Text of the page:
Spring had many of us hunkering down a bit slower in our personal lives, while world events continue to shake everything up. There will be no let-up to the intensities any time soon.
Eclipse season began on June 5 with a Full Moon eclipse in Sagittarius. Eclipses occur usually in pairs, about two weeks apart, about twice a year, when a New Moon or Full Moon is in close range of the lunar nodes, the points at which the Moon’s orbit intersects with the ecliptic, the Earth’s path around the Sun. This June and July, we’ve got three: the lunar eclipse of June 5, another lunar eclipse on July 4-5, and an unusually potent solar (New Moon) eclipse on June 20-21. (On the West coast, it will be at 11:41 p.m. on June 20.)
Every solar eclipse is a super-charged New Moon. One may feel electrified, exhausted, or both during the days and hours before and after an eclipse. In ancient times, people feared eclipses because they upset the natural order in the sky and can coincide with weather and human calamities. A New Moon in Cancer, the Moon’s home sign, can bring up strong feelings, especially about one’s home and family.
The June 20/21 eclipse will occur the same day (or the next day, depending on your location) as the June Solstice, the time when the Sun is at its highest point in the sky for the northern hemisphere.
That sets this unusually potent eclipse at the 0 degree of the sign of Cancer. Zero and 29 are the “critical” degrees of any sign, the first and the last. Each entry of a luminary into a new sign signals new territory. Think of the novice with a fresh, blank slate. And, when a lunation occurs at the 0 degree of one of the four cardinal signs (Aries, Cancer, Libra, Capricorn), that’s major because the 0 degree of a cardinal sign is part of what astrologers call the World Axis. Think: world-shaking events. And, how much more can we take?
Traditionally, 0 degrees of Aries, coinciding with the spring equinox, is the start of a new year in many cultures, and that makes sense because Aries is a forerunner, an initiator of action. Modern astrologers often associate Aries, from the name Ares, god of war, with the first house, the beginning of life itself.
But there’s also a curious teaching tool from the tradition of Hellenistic astrology (dating back to about 200 BCE) called the Thema Mundi. It’s a kind of mythical horoscope wheel used to teach the relationships between the seven visible planets and the twelve signs. The Thema Mundi places 15 degrees of Cancer as the first sign, in the first house, suggesting that life comes not from Arian struggle, but from Cancerian nurturance. The sign of Cancer, ruled by the Moon, represents the Great Mother.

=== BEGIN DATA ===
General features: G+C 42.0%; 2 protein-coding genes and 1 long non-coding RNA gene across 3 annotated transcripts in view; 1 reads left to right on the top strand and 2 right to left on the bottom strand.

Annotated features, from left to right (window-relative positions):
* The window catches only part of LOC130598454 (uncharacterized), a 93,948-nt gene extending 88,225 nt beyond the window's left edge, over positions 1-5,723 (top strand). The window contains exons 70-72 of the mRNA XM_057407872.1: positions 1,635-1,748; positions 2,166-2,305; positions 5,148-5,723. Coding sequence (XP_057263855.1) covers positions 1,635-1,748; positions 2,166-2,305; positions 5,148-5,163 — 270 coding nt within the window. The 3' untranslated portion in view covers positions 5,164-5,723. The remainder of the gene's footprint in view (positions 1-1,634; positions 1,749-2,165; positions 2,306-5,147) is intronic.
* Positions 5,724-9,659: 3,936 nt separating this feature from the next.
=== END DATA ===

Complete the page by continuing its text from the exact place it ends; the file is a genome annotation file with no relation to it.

On June 20, the Sun and Moon will ingress into the sign of Cancer. We may find ourselves feeling a bit more than the usual moodiness, nostalgia, protectiveness, all traits associated with Cancer. There may be concerns about security, even: do I have enough food in the house?
I know the Cancerian archetype well, as it’s the sign of the Sun and Mercury in my own chart. Whatever our Sun sign is, the many qualities it bears are not a set of givens. They are potentials and invitations. I don’t think “I’m a Cancerian” so much as: “I am on a lifetime journey with Cancerian themes.” In recent years, I’ve come to think of the Cancerian quest as being one of healing. It’s about self-love and self-nurturance, the mothering principle that lives within all beings, and extends inwardly and outwardly. These are not luxuries or indulgences. I grew up emotionally unmothered, and I spend my life healing from that.
The United States is a Cancerian country, born on the 4th of July. There are interesting historical debates about a correct natal chart for the United States. There is speculation as to the precise time when the Declaration of Independence was signed. Some astrologers don’t use July 4, 1776; they use a later dated chart for when the U.S. Constitution was signed. Daniel Fiverson, a friend and the first astrology teacher I studied with, uses a July 6, 1775 chart timed for when the colonists declared war on England. The 1775 chart’s aspects correlate well with the character and trajectory of the USA.
Whichever USA natal chart one uses, this country, as a collective entity, is approaching a major transit called a Pluto return. No human being experiences this transit in their own chart, because Pluto takes about 248 years to move around the Sun and return to the degree it was at upon a birth. Using either a 1775 or 1776 national birth chart, the United States has Pluto at either 25 or 27 degrees of Capricorn, and transiting Pluto today is at 24 degrees of Capricorn. Pluto will reach 25 degrees of Capricorn in 2021 and 27 degrees of Capricorn by 2022. And it won’t be over then. This is a long, tumultuous transit spanning years. Facts about our nation are on full display.
Pluto represents power, control, the exposure of truths. A Pluto transit can bring the upwelling of all the hellishness that someone, or a whole society, has been trying to suppress or disguise. Revelation and even a wrathful fury are necessary for Pluto’s mission, which is not just death, but rebirth.
The United States’ coming Pluto return asks us what it is we’re ready to lay to rest and what it is we want to help be born.
We watched with horror the video of the police killing of George Floyd. He called out to his mama. His pain echoed as a call on behalf of all beings who suffer the particularly odious injustice of racism.
Who heard that call? All beings with a heart. The Mother who lives in us all heard the call, and she is responding in myriad forms, in all directions. She is responding in the largest protest movement in U.S. history, and she is just getting started. That’s Cancerian love. We need that medicine.
Blessings for the Solstice New Moon!